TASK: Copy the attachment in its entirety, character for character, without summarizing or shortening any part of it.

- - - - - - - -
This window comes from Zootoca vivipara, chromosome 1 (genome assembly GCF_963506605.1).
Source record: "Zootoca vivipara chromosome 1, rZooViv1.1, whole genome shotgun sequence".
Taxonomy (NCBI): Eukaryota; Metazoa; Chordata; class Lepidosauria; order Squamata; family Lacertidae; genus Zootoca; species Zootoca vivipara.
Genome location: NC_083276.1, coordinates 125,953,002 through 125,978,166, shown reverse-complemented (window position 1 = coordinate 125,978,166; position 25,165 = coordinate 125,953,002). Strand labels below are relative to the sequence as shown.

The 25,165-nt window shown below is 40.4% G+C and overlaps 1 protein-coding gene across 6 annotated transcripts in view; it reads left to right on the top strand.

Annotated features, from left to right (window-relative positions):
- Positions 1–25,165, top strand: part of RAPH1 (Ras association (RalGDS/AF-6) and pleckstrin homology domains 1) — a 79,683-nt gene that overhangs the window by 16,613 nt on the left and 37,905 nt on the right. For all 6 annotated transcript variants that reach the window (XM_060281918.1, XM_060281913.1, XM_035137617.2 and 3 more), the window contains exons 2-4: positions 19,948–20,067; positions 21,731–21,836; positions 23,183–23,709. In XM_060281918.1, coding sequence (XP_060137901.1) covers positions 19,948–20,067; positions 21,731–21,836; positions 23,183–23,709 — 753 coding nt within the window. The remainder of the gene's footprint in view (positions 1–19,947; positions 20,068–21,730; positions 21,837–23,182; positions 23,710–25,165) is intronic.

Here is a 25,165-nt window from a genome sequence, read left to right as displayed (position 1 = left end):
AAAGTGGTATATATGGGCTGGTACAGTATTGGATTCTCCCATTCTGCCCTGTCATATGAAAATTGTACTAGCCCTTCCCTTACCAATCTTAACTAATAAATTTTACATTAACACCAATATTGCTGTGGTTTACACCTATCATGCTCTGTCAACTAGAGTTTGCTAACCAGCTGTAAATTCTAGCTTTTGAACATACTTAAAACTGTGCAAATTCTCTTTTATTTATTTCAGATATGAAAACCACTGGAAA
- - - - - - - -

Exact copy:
This window comes from Zootoca vivipara, chromosome 1 (genome assembly GCF_963506605.1).
Source record: "Zootoca vivipara chromosome 1, rZooViv1.1, whole genome shotgun sequence".
Taxonomy (NCBI): Eukaryota; Metazoa; Chordata; class Lepidosauria; order Squamata; family Lacertidae; genus Zootoca; species Zootoca vivipara.
Genome location: NC_083276.1, coordinates 125,953,002 through 125,978,166, shown reverse-complemented (window position 1 = coordinate 125,978,166; position 25,165 = coordinate 125,953,002). Strand labels below are relative to the sequence as shown.

The 25,165-nt window shown below is 40.4% G+C and overlaps 1 protein-coding gene across 6 annotated transcripts in view; it reads left to right on the top strand.

Annotated features, from left to right (window-relative positions):
- Positions 1–25,165, top strand: part of RAPH1 (Ras association (RalGDS/AF-6) and pleckstrin homology domains 1) — a 79,683-nt gene that overhangs the window by 16,613 nt on the left and 37,905 nt on the right. For all 6 annotated transcript variants that reach the window (XM_060281918.1, XM_060281913.1, XM_035137617.2 and 3 more), the window contains exons 2-4: positions 19,948–20,067; positions 21,731–21,836; positions 23,183–23,709. In XM_060281918.1, coding sequence (XP_060137901.1) covers positions 19,948–20,067; positions 21,731–21,836; positions 23,183–23,709 — 753 coding nt within the window. The remainder of the gene's footprint in view (positions 1–19,947; positions 20,068–21,730; positions 21,837–23,182; positions 23,710–25,165) is intronic.

Here is a 25,165-nt window from a genome sequence, read left to right as displayed (position 1 = left end):
AAAGTGGTATATATGGGCTGGTACAGTATTGGATTCTCCCATTCTGCCCTGTCATATGAAAATTGTACTAGCCCTTCCCTTACCAATCTTAACTAATAAATTTTACATTAACACCAATATTGCTGTGGTTTACACCTATCATGCTCTGTCAACTAGAGTTTGCTAACCAGCTGTAAATTCTAGCTTTTGAACATACTTAAAACTGTGCAAATTCTCTTTTATTTATTTCAGATATGAAAACCACTGGAAA